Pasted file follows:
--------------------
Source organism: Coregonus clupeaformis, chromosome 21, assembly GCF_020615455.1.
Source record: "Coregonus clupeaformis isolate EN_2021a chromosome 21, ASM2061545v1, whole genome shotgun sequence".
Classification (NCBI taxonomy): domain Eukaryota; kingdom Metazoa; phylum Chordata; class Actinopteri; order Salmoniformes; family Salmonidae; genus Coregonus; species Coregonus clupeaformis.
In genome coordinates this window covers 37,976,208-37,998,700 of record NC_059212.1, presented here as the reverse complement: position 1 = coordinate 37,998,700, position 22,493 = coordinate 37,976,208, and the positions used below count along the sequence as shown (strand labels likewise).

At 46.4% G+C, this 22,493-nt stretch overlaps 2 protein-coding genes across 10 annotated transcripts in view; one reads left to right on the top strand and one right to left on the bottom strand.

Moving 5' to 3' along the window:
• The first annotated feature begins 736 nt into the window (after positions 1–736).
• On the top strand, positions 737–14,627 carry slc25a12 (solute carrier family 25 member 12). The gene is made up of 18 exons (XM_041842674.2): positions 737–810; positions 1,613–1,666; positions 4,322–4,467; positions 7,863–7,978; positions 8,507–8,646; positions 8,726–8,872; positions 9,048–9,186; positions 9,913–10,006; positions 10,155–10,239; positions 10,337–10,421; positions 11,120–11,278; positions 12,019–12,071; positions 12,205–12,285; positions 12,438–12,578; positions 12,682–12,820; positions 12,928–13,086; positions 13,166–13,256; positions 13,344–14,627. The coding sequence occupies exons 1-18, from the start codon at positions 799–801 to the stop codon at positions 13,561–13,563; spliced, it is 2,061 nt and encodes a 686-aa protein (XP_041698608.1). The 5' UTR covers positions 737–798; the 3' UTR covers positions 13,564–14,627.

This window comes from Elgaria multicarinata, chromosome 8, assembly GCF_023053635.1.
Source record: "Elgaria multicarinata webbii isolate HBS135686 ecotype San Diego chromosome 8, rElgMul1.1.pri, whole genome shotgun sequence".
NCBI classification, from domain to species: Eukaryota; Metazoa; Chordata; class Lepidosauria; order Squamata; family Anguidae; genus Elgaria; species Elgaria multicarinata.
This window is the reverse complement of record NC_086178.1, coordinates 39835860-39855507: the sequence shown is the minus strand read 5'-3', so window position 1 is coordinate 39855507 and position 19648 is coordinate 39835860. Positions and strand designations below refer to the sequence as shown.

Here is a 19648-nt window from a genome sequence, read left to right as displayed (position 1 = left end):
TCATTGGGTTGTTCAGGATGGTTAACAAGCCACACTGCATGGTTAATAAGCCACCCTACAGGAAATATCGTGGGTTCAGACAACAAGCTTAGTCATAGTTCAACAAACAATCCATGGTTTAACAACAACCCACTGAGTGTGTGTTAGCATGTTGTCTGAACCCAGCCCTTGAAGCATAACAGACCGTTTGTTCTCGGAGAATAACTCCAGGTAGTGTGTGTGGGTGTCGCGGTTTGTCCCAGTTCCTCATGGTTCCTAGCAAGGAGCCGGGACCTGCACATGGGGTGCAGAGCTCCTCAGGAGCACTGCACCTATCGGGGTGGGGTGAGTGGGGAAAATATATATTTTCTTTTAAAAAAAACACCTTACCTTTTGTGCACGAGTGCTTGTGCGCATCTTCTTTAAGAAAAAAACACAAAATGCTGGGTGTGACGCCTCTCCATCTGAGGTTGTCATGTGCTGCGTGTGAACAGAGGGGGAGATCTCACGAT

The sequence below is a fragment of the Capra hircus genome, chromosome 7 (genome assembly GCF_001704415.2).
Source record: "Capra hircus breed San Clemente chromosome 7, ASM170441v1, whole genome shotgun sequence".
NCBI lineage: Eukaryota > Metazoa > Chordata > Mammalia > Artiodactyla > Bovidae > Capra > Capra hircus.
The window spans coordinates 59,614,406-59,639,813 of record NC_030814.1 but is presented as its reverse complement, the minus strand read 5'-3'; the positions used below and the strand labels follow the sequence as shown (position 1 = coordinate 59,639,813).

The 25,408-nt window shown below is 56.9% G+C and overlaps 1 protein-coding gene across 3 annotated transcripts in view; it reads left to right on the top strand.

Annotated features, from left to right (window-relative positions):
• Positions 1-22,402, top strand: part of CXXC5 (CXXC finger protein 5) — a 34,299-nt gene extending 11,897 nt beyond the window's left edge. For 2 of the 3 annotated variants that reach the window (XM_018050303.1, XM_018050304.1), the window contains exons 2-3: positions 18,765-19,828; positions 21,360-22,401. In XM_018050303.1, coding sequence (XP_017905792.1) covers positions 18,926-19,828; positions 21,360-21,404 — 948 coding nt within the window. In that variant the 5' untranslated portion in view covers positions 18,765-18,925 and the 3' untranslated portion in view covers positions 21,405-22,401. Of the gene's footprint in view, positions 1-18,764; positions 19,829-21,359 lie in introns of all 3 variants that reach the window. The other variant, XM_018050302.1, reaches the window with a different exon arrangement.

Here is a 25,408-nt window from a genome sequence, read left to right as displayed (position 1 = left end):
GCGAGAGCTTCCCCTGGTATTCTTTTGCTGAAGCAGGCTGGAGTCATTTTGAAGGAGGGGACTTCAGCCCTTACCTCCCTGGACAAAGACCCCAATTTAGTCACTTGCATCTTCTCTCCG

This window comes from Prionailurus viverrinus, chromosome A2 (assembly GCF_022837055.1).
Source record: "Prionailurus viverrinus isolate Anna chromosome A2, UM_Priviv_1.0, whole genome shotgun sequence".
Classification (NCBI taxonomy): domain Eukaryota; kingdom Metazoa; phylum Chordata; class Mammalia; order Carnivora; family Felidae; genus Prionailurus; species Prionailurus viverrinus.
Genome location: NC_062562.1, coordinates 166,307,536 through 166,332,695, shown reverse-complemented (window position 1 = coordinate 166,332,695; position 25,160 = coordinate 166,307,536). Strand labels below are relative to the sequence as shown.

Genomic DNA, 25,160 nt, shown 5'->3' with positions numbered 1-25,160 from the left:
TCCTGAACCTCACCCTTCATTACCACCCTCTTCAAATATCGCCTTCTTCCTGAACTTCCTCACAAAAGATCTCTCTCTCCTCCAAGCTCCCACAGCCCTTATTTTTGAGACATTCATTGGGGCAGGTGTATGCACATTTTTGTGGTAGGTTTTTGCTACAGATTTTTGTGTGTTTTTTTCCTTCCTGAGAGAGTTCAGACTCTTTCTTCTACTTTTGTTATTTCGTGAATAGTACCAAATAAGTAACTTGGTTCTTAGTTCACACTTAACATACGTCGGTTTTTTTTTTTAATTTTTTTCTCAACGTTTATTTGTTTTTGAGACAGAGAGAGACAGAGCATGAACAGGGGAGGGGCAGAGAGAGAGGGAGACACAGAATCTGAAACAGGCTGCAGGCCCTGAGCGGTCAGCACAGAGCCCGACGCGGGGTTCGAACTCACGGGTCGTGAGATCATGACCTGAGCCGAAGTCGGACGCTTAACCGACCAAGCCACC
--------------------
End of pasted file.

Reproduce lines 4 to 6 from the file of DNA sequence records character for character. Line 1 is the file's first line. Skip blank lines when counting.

In genome coordinates this window covers 37,976,208-37,998,700 of record NC_059212.1, presented here as the reverse complement: position 1 = coordinate 37,998,700, position 22,493 = coordinate 37,976,208, and the positions used below count along the sequence as shown (strand labels likewise).

At 46.4% G+C, this 22,493-nt stretch overlaps 2 protein-coding genes across 10 annotated transcripts in view; one reads left to right on the top strand and one right to left on the bottom strand.

Moving 5' to 3' along the window: